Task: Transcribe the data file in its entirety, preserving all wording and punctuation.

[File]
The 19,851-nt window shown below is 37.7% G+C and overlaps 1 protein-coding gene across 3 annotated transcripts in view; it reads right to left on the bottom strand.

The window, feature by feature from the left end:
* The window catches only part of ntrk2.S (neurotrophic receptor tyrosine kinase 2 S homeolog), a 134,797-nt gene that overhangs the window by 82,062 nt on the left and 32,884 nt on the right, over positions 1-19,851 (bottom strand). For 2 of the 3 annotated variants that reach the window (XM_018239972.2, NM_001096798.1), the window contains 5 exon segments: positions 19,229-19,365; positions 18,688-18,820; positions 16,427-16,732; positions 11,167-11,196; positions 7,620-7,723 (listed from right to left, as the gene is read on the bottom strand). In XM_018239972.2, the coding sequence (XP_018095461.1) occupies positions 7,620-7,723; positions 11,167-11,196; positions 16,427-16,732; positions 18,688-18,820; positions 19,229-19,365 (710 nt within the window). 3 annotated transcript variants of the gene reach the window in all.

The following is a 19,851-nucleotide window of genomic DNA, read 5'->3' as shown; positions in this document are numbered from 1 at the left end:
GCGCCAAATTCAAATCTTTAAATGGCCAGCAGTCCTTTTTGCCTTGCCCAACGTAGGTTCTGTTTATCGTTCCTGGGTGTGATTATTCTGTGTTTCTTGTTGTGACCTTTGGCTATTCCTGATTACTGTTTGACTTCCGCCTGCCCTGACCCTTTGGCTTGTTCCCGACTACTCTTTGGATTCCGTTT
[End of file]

The 19,851-nt window shown below is 37.7% G+C and overlaps 1 protein-coding gene across 3 annotated transcripts in view; it reads right to left on the bottom strand.

The window, feature by feature from the left end:
* The window catches only part of ntrk2.S (neurotrophic receptor tyrosine kinase 2 S homeolog), a 134,797-nt gene that overhangs the window by 82,062 nt on the left and 32,884 nt on the right, over positions 1-19,851 (bottom strand). For 2 of the 3 annotated variants that reach the window (XM_018239972.2, NM_001096798.1), the window contains 5 exon segments: positions 19,229-19,365; positions 18,688-18,820; positions 16,427-16,732; positions 11,167-11,196; positions 7,620-7,723 (listed from right to left, as the gene is read on the bottom strand). In XM_018239972.2, the coding sequence (XP_018095461.1) occupies positions 7,620-7,723; positions 11,167-11,196; positions 16,427-16,732; positions 18,688-18,820; positions 19,229-19,365 (710 nt within the window). 3 annotated transcript variants of the gene reach the window in all.

The following is a 19,851-nucleotide window of genomic DNA, read 5'->3' as shown; positions in this document are numbered from 1 at the left end:
GCGCCAAATTCAAATCTTTAAATGGCCAGCAGTCCTTTTTGCCTTGCCCAACGTAGGTTCTGTTTATCGTTCCTGGGTGTGATTATTCTGTGTTTCTTGTTGTGACCTTTGGCTATTCCTGATTACTGTTTGACTTCCGCCTGCCCTGACCCTTTGGCTTGTTCCCGACTACTCTTTGGATTCCGTTT